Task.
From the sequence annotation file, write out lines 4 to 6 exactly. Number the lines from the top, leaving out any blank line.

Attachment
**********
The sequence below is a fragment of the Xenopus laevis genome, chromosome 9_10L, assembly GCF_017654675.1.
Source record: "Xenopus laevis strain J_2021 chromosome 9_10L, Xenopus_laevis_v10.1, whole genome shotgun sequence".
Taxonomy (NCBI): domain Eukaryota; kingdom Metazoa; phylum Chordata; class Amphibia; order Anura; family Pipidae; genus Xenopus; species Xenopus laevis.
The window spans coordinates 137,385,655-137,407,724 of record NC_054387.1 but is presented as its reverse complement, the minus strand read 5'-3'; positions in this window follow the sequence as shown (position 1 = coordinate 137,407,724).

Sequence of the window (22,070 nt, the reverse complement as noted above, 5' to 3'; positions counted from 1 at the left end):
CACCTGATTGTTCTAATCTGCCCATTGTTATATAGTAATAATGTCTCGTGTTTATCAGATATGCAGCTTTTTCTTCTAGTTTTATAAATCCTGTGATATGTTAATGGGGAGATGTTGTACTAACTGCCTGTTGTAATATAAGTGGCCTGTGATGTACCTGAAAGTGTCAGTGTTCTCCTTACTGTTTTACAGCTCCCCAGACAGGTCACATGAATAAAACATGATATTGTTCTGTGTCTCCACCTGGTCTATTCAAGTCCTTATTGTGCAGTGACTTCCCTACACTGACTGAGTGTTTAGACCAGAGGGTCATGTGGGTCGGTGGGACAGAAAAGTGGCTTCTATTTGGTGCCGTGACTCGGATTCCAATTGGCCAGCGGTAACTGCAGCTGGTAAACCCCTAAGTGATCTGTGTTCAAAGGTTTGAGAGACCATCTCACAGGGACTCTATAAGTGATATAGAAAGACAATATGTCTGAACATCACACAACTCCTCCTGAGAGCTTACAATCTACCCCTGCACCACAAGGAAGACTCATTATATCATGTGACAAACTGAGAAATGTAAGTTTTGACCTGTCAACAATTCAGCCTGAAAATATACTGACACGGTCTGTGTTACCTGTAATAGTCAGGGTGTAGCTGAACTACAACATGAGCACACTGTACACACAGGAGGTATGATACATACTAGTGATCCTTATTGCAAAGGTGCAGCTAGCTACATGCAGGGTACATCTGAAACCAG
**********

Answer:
The window spans coordinates 137,385,655-137,407,724 of record NC_054387.1 but is presented as its reverse complement, the minus strand read 5'-3'; positions in this window follow the sequence as shown (position 1 = coordinate 137,407,724).

Sequence of the window (22,070 nt, the reverse complement as noted above, 5' to 3'; positions counted from 1 at the left end):
CACCTGATTGTTCTAATCTGCCCATTGTTATATAGTAATAATGTCTCGTGTTTATCAGATATGCAGCTTTTTCTTCTAGTTTTATAAATCCTGTGATATGTTAATGGGGAGATGTTGTACTAACTGCCTGTTGTAATATAAGTGGCCTGTGATGTACCTGAAAGTGTCAGTGTTCTCCTTACTGTTTTACAGCTCCCCAGACAGGTCACATGAATAAAACATGATATTGTTCTGTGTCTCCACCTGGTCTATTCAAGTCCTTATTGTGCAGTGACTTCCCTACACTGACTGAGTGTTTAGACCAGAGGGTCATGTGGGTCGGTGGGACAGAAAAGTGGCTTCTATTTGGTGCCGTGACTCGGATTCCAATTGGCCAGCGGTAACTGCAGCTGGTAAACCCCTAAGTGATCTGTGTTCAAAGGTTTGAGAGACCATCTCACAGGGACTCTATAAGTGATATAGAAAGACAATATGTCTGAACATCACACAACTCCTCCTGAGAGCTTACAATCTACCCCTGCACCACAAGGAAGACTCATTATATCATGTGACAAACTGAGAAATGTAAGTTTTGACCTGTCAACAATTCAGCCTGAAAATATACTGACACGGTCTGTGTTACCTGTAATAGTCAGGGTGTAGCTGAACTACAACATGAGCACACTGTACACACAGGAGGTATGATACATACTAGTGATCCTTATTGCAAAGGTGCAGCTAGCTACATGCAGGGTACATCTGAAACCAG